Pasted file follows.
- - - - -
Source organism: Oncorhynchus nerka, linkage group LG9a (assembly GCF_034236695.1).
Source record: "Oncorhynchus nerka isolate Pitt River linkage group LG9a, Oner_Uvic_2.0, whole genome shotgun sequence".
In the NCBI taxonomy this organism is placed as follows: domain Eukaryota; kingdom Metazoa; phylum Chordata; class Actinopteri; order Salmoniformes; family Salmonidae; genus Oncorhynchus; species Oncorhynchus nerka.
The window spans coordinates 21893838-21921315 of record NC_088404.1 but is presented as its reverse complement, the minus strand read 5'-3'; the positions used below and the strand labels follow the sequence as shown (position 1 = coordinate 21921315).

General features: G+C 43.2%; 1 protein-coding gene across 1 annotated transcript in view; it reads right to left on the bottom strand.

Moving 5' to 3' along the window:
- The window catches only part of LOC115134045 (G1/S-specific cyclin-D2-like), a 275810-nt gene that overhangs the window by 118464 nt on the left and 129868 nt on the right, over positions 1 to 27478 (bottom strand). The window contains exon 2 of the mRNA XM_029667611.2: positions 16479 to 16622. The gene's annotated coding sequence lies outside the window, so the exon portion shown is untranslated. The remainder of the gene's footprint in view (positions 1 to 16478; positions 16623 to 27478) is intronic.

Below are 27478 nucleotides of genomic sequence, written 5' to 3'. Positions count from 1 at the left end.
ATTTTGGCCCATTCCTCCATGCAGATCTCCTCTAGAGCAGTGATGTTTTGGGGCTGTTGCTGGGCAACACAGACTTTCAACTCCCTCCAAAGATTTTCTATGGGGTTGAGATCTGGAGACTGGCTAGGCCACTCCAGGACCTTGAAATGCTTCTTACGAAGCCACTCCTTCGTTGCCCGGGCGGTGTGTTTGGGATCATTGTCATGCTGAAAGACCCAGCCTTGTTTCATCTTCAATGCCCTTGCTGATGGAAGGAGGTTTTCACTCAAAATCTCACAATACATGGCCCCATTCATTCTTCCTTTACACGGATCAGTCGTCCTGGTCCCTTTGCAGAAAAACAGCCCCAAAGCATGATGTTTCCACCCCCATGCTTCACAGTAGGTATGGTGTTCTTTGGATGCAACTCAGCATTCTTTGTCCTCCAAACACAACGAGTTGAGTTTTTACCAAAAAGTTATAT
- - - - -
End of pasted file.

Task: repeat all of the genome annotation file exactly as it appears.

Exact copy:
Source organism: Oncorhynchus nerka, linkage group LG9a (assembly GCF_034236695.1).
Source record: "Oncorhynchus nerka isolate Pitt River linkage group LG9a, Oner_Uvic_2.0, whole genome shotgun sequence".
In the NCBI taxonomy this organism is placed as follows: domain Eukaryota; kingdom Metazoa; phylum Chordata; class Actinopteri; order Salmoniformes; family Salmonidae; genus Oncorhynchus; species Oncorhynchus nerka.
The window spans coordinates 21893838-21921315 of record NC_088404.1 but is presented as its reverse complement, the minus strand read 5'-3'; the positions used below and the strand labels follow the sequence as shown (position 1 = coordinate 21921315).

General features: G+C 43.2%; 1 protein-coding gene across 1 annotated transcript in view; it reads right to left on the bottom strand.

Moving 5' to 3' along the window:
- The window catches only part of LOC115134045 (G1/S-specific cyclin-D2-like), a 275810-nt gene that overhangs the window by 118464 nt on the left and 129868 nt on the right, over positions 1 to 27478 (bottom strand). The window contains exon 2 of the mRNA XM_029667611.2: positions 16479 to 16622. The gene's annotated coding sequence lies outside the window, so the exon portion shown is untranslated. The remainder of the gene's footprint in view (positions 1 to 16478; positions 16623 to 27478) is intronic.

Below are 27478 nucleotides of genomic sequence, written 5' to 3'. Positions count from 1 at the left end.
ATTTTGGCCCATTCCTCCATGCAGATCTCCTCTAGAGCAGTGATGTTTTGGGGCTGTTGCTGGGCAACACAGACTTTCAACTCCCTCCAAAGATTTTCTATGGGGTTGAGATCTGGAGACTGGCTAGGCCACTCCAGGACCTTGAAATGCTTCTTACGAAGCCACTCCTTCGTTGCCCGGGCGGTGTGTTTGGGATCATTGTCATGCTGAAAGACCCAGCCTTGTTTCATCTTCAATGCCCTTGCTGATGGAAGGAGGTTTTCACTCAAAATCTCACAATACATGGCCCCATTCATTCTTCCTTTACACGGATCAGTCGTCCTGGTCCCTTTGCAGAAAAACAGCCCCAAAGCATGATGTTTCCACCCCCATGCTTCACAGTAGGTATGGTGTTCTTTGGATGCAACTCAGCATTCTTTGTCCTCCAAACACAACGAGTTGAGTTTTTACCAAAAAGTTATAT